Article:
Buying a brand new battery? If so you may be inclined to ask about the age of the battery inventory at your battery supplier of choice! For that matter does the age of the battery really matter?
It is a good question to ask. A battery is a consumable product. Think about your favorite restaurant? Would you eat there if you knew that your salad of choice had ingredients that were 6 months old? Probably not! But with batteries is there such a thing as an old battery? The answer is yes!
You see batteries as a consumable have a shelf-life meaning that a battery will only last a certain amount of time before it is unusable. Now I am not speaking about a battery’s declining capacity. Declining capacity is a natural process of a battery use that once declining capacity begins the battery will degrade to the point of non-operability. Technically speaking declining capacity is when the amount of charge a battery can hold gradually decreases due to usage, aging, and with some chemistry, lack of maintenance. PDA batteries, for example, are specified to deliver about 100 percent capacity when new but after usage and aging and lack of conditioning a pda battery's capacity will drop. This is normal. If you are using a pda battery (or any lithium-ion or lithium-polymer battery) when your battery's capacity reaches 60% to 70% the pda battery will need to be replaced. Standard industry practice will warranty a battery above 80%. Below 80% typically means you have used the practical life of a battery. Thus the threshold by which a battery can be returned under warranty is typically 80%.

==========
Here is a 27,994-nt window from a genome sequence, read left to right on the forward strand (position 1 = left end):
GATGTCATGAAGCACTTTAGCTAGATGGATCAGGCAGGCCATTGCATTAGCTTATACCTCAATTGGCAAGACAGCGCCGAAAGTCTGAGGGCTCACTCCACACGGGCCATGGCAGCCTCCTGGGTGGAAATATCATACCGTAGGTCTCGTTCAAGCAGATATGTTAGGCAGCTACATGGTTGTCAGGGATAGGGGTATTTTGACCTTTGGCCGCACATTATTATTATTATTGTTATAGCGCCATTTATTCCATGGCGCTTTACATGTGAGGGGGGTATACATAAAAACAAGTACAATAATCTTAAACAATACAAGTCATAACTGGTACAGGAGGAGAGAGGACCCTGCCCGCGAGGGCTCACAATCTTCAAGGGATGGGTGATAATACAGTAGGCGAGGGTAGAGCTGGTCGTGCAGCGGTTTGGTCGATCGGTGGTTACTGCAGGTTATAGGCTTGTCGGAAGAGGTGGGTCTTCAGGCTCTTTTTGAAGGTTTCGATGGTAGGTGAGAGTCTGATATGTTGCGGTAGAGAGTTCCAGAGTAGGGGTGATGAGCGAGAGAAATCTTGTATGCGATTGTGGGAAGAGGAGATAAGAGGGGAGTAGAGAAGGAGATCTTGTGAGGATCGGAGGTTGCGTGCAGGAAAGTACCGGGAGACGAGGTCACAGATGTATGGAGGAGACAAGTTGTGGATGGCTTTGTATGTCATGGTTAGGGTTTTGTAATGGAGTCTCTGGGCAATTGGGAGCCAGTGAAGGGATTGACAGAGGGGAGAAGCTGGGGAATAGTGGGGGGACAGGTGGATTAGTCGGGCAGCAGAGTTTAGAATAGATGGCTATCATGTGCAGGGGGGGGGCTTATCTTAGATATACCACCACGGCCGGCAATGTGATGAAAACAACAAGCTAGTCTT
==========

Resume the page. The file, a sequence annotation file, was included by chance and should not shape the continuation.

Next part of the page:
But when I speak about the shelf-life of a battery I am speaking wholly of a battery that is new. Let me be very clear and define what a new battery is and is not! A new battery is NOT: a battery that was charged, connected to a device, been opened or chemically activated in any way. Now be very careful with any assumption you may have where a battery could still be considered new even after it was charged, connected to a device, been opened or chemically activated in any way. Why?
Inside the battery itself, is a chemical reaction that produces the electrons. The chemical reaction is designed for a single purpose: to create an electron flow (i.e. electricity) by which the device is powered. The electron flow is measured (or moves at speeds) in amperes, where 1 ampere is the flow of 62,000,000,000,000,000,000 electrons per second! Therefore once the chemical is activated and the flow of electrons takes place, even for a second, then the loss of power and battery degradation begins and there is no stopping it. Once battery degradation begins a battery is considered used and its natural life will deplete in a matter of time.
Now a new battery (a battery that was NEVER charged, connected to a device, been opened or chemically activated in any way can have a shelf-life up to 36 months (under certain conditions). My personal preference is to never buy a new battery that has been sitting on the shelf for more than 18 months. But again that is merely a personal preference. Batteries that are left in temperature extremes will not last as long and may degrade within a few weeks or less if the weather is really extreme. Brand new batteries that are less than 12 months old are your best choice as they represent your “freshest” battery type.
Until next time, Dan Hagopian www.batteryship.com
Copyright © BatteryEducation.com. All rights reserved.